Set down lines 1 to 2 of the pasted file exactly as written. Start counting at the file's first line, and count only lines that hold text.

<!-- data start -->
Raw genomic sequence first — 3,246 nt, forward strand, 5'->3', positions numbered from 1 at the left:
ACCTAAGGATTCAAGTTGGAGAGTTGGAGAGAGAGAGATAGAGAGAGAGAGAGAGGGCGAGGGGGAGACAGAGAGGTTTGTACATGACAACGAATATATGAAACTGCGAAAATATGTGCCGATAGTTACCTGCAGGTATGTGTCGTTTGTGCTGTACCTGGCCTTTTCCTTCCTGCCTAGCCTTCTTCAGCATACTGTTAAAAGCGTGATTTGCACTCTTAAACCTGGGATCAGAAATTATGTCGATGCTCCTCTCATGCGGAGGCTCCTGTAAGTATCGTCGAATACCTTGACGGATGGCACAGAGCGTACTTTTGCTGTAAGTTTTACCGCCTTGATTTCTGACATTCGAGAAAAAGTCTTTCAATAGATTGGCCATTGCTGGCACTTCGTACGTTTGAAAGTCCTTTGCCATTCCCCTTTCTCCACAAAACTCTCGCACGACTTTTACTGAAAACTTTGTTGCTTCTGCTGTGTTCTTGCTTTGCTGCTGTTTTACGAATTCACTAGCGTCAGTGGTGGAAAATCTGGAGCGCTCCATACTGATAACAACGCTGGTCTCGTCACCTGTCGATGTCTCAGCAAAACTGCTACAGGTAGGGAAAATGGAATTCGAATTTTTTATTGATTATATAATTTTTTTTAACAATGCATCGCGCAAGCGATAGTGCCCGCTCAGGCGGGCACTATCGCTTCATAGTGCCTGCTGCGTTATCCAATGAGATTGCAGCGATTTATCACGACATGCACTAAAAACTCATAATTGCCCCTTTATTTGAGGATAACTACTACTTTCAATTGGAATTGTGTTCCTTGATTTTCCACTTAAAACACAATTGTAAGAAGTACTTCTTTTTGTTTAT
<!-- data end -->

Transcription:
Raw genomic sequence first — 3,246 nt, forward strand, 5'->3', positions numbered from 1 at the left:
ACCTAAGGATTCAAGTTGGAGAGTTGGAGAGAGAGAGATAGAGAGAGAGAGAGAGGGCGAGGGGGAGACAGAGAGGTTTGTACATGACAACGAATATATGAAACTGCGAAAATATGTGCCGATAGTTACCTGCAGGTATGTGTCGTTTGTGCTGTACCTGGCCTTTTCCTTCCTGCCTAGCCTTCTTCAGCATACTGTTAAAAGCGTGATTTGCACTCTTAAACCTGGGATCAGAAATTATGTCGATGCTCCTCTCATGCGGAGGCTCCTGTAAGTATCGTCGAATACCTTGACGGATGGCACAGAGCGTACTTTTGCTGTAAGTTTTACCGCCTTGATTTCTGACATTCGAGAAAAAGTCTTTCAATAGATTGGCCATTGCTGGCACTTCGTACGTTTGAAAGTCCTTTGCCATTCCCCTTTCTCCACAAAACTCTCGCACGACTTTTACTGAAAACTTTGTTGCTTCTGCTGTGTTCTTGCTTTGCTGCTGTTTTACGAATTCACTAGCGTCAGTGGTGGAAAATCTGGAGCGCTCCATACTGATAACAACGCTGGTCTCGTCACCTGTCGATGTCTCAGCAAAACTGCTACAGGTAGGGAAAATGGAATTCGAATTTTTTATTGATTATATAATTTTTTTTAACAATGCATCGCGCAAGCGATAGTGCCCGCTCAGGCGGGCACTATCGCTTCATAGTGCCTGCTGCGTTATCCAATGAGATTGCAGCGATTTATCACGACATGCACTAAAAACTCATAATTGCCCCTTTATTTGAGGATAACTACTACTTTCAATTGGAATTGTGTTCCTTGATTTTCCACTTAAAACACAATTGTAAGAAGTACTTCTTTTTGTTTAT